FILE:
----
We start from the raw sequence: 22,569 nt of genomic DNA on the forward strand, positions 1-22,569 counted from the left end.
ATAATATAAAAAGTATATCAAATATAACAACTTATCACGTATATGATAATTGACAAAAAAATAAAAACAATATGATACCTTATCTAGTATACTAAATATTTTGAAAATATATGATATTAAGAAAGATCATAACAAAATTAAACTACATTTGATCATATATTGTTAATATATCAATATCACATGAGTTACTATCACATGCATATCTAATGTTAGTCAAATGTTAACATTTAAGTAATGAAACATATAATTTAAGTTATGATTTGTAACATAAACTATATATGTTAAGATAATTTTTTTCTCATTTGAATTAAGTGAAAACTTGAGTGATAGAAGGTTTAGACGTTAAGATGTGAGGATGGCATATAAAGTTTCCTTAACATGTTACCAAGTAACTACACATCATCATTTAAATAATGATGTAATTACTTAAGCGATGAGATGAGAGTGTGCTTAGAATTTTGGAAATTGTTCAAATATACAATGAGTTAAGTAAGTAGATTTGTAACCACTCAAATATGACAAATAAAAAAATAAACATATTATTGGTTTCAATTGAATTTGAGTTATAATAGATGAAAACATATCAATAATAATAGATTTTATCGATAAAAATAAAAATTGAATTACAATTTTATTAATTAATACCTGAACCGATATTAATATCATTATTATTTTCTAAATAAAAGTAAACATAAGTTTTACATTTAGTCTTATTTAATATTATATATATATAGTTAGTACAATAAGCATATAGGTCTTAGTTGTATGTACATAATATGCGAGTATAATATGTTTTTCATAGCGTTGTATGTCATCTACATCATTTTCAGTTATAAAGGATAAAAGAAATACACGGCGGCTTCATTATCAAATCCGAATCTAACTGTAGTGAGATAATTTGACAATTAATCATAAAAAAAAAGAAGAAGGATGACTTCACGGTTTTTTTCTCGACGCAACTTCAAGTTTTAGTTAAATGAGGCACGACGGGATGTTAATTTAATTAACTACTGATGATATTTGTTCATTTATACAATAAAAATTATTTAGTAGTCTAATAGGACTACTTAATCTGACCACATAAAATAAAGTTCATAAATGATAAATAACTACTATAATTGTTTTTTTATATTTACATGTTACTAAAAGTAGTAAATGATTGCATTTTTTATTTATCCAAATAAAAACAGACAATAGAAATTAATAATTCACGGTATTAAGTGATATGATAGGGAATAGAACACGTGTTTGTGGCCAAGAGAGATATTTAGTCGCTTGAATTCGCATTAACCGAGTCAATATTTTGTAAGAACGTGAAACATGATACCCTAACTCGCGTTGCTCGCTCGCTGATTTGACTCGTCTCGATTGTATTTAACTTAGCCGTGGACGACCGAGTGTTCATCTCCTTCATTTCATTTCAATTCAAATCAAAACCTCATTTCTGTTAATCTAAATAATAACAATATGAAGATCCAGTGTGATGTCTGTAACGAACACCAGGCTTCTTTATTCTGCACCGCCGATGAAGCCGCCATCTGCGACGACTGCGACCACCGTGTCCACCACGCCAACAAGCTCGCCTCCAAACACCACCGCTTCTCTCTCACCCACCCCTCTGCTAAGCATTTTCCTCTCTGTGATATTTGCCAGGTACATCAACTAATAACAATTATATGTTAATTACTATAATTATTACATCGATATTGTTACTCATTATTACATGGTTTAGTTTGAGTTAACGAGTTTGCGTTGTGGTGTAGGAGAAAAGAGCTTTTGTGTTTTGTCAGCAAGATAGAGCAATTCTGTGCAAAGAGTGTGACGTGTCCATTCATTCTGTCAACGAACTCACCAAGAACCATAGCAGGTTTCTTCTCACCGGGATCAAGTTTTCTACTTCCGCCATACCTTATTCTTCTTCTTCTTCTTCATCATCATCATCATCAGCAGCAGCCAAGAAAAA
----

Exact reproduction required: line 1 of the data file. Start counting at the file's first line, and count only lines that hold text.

We start from the raw sequence: 22,569 nt of genomic DNA on the forward strand, positions 1-22,569 counted from the left end.